Bahrain is not the only member of the GCC to commit such crimes. In September 2017, Saudi security forces arrested 16 individuals, ranging from prominent religious figures, writers and journalists, to academics, activists and prominent human rights defenders. They were arrested because they were perceived to be critical of Mohammed bin Salman, the Crown Prince, and of the government’s policies towards Qatar.
This is not the first time that Saudi Arabia has silenced critical voices and journalists. In July 2015 Saudi authorities arrested prominent writer Zuhair Kutbi, following a television interview he gave outlining ideas for reform. Security forces initially detained him without cause, before later sentencing him to four years in prison, followed by a five year travel ban and fifteen year ban on writing and giving news interviews. After serving two years of his sentence, Kutbi was released in November of 2017. However, Nadhir al-Majid who was arrested in April 2011, remains in prison. Saudi security forces arrested him after he published an opinion piece in the Australia-based, Arabic-language magazine Al-Mothaqaf that was deemed to “slander the ruler” and that supported Saudi’s right to protest. He was convicted on charges of “slandering the ruler and breaking allegiance with him,” and “sending a group of electronic messages to a number of media outlets and satellite TV channels and human rights organizations.” These charges were accompanied by a seven year prison sentence, subsequent seven year travel ban and large fine. In July 2017 an appeals court upheld this conviction and al-Majid continues to languish behind bars for his opinion.
Oman, another GCC offender, has repeatedly demonstrated a flagrant disregard for journalists and free press. In July 2016, authorities arrested Ibrahim al-Ma’mari, editor in chief of independent newspaper Azamn. The arrest followed the publication of a story that claimed the chairman of the Omani Supreme Court had participated in unlawful activities and interfered with justice. After the editor was arrested, the government informed Azamn that they were not permitted to publish an article supporting Ma’mari or reporting on his arrest. After Azamn reporter, Zahar Al-Abri reported on Twitter that the Minister of Information had threatened the paper, Al-Abri was arrested. Ma’mari was sentenced to three years in the prison, a fine of 3,000 rials and a one year ban from practicing journalism for “charges of undermining the prestige of the state, misusing the internet, disturbing public order, and publishing documents regarding an ongoing court case.” Al-Abri was sentenced to one year in prison and dealt a large fine for similar charges.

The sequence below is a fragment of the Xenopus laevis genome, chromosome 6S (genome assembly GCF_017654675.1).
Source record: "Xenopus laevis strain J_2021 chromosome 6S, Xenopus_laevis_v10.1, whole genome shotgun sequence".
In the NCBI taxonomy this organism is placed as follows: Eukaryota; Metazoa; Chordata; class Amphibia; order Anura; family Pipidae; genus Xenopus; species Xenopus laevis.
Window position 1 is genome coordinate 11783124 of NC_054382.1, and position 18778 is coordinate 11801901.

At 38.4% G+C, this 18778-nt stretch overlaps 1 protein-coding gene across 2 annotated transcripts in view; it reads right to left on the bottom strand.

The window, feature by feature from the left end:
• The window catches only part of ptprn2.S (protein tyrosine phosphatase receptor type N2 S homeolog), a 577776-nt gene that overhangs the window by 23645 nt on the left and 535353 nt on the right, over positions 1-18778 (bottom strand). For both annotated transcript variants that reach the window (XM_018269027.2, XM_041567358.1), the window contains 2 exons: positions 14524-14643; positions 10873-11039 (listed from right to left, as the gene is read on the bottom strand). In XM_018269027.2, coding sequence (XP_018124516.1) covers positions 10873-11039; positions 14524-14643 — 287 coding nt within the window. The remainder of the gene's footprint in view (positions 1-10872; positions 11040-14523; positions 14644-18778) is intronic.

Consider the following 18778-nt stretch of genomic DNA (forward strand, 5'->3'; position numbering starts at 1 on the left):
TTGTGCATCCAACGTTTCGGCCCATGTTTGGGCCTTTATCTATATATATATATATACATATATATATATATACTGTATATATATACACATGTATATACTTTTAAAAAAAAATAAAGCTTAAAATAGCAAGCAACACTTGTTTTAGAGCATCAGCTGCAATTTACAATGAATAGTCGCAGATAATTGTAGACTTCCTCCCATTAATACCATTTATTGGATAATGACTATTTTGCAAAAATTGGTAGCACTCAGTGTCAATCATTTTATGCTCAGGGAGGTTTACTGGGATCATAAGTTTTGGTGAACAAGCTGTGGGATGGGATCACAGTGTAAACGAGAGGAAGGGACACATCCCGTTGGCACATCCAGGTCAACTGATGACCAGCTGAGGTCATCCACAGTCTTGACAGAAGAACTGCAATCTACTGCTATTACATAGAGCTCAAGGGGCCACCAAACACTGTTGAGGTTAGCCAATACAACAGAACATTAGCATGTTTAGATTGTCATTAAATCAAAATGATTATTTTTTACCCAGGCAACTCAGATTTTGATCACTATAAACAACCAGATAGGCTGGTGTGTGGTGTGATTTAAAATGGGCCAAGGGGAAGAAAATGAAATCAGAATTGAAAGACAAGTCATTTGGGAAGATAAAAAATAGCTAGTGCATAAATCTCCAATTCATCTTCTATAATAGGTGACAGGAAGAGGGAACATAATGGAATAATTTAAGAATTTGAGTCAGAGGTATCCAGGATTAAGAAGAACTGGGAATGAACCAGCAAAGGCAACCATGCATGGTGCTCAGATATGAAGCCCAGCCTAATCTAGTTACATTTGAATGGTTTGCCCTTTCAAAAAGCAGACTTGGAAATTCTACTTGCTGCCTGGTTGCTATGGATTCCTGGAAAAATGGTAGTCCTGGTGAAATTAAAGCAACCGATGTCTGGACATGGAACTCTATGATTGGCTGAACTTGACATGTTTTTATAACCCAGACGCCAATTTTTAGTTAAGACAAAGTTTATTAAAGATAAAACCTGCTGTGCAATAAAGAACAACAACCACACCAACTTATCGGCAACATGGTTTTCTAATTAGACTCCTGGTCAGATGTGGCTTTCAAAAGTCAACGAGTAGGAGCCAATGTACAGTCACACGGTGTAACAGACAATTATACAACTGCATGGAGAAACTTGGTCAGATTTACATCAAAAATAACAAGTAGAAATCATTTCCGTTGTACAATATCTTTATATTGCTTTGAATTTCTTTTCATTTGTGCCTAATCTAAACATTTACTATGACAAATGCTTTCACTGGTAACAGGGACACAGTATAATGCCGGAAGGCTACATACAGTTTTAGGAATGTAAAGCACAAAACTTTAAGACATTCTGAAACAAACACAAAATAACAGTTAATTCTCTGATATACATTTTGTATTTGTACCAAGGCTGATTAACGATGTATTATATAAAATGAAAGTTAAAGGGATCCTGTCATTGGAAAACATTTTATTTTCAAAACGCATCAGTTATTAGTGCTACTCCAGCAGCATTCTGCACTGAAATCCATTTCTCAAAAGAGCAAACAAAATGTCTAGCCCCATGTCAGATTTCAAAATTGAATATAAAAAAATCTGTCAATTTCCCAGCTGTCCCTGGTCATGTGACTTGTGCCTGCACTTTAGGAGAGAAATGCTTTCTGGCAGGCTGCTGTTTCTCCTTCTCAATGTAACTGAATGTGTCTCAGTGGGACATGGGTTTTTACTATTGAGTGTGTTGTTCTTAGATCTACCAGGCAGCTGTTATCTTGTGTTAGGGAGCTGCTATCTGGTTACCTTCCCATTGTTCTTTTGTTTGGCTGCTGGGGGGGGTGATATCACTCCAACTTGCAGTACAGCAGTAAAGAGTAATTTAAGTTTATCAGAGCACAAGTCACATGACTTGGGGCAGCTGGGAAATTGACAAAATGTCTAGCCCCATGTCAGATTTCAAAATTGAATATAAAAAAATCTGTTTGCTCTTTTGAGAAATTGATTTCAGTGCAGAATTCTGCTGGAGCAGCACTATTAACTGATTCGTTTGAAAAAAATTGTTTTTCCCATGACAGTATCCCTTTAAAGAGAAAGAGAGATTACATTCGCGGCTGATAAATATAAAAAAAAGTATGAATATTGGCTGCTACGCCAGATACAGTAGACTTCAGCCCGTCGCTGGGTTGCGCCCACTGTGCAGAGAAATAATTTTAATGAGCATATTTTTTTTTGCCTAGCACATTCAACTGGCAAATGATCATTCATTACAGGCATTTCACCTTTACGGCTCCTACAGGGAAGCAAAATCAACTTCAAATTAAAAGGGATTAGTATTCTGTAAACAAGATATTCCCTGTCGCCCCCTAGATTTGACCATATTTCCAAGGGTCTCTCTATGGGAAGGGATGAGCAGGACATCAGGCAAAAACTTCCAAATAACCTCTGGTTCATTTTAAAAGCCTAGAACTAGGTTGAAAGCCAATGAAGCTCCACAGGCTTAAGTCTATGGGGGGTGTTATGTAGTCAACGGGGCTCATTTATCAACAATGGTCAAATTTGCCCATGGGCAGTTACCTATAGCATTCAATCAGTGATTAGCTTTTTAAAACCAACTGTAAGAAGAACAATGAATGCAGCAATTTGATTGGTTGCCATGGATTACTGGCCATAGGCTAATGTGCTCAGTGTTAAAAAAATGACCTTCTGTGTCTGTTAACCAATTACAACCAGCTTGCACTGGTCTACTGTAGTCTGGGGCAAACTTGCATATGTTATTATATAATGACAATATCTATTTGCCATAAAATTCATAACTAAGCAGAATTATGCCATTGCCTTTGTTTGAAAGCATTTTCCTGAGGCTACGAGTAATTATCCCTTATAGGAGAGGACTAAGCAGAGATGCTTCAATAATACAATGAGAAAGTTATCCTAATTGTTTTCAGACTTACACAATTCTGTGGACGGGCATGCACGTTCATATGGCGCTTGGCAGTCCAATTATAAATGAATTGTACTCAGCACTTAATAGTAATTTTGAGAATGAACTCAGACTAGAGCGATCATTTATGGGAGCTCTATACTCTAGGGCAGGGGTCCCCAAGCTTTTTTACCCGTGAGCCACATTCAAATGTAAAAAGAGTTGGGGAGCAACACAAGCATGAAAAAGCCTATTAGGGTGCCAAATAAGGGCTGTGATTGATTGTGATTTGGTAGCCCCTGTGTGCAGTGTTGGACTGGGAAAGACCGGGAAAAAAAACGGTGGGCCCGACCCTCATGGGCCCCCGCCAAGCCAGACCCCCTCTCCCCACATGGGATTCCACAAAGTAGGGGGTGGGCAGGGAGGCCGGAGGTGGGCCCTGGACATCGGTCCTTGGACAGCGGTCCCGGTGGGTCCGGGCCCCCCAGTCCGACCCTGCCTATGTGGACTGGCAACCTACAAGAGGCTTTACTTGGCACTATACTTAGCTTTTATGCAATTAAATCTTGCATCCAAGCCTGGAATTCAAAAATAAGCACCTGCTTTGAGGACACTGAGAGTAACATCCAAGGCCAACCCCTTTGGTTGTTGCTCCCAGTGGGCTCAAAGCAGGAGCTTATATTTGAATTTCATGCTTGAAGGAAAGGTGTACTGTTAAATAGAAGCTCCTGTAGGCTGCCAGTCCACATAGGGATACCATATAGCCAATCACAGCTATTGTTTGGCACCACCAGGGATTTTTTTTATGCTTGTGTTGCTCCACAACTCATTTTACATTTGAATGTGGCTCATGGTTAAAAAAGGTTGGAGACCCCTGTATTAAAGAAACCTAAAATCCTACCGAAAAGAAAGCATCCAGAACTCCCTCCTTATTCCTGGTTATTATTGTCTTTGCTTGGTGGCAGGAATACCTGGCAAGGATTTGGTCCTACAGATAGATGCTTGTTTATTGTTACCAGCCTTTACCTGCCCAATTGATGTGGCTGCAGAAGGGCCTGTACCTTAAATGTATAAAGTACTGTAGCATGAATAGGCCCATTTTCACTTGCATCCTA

The arrest of the Swiss journalists by Emirati security officers is indicative of the broader negative attitude towards press and media freedoms displayed by the states of the GCC. Unfortunately all around the region, journalists are subjected to intense harassment and retribution for their work, and all too often, Gulf governments allow the perpetrators of these crimes to roam free without accountability. The impunity against journalists and against those in the independent media community must come to an end. The right to engage in journalism and freely share investigative findings must be protected. A free press is essential to holding governments accountable for abuses and ensuring that the truth can be told.
Emily Stone is an Advocacy Intern at ADHRB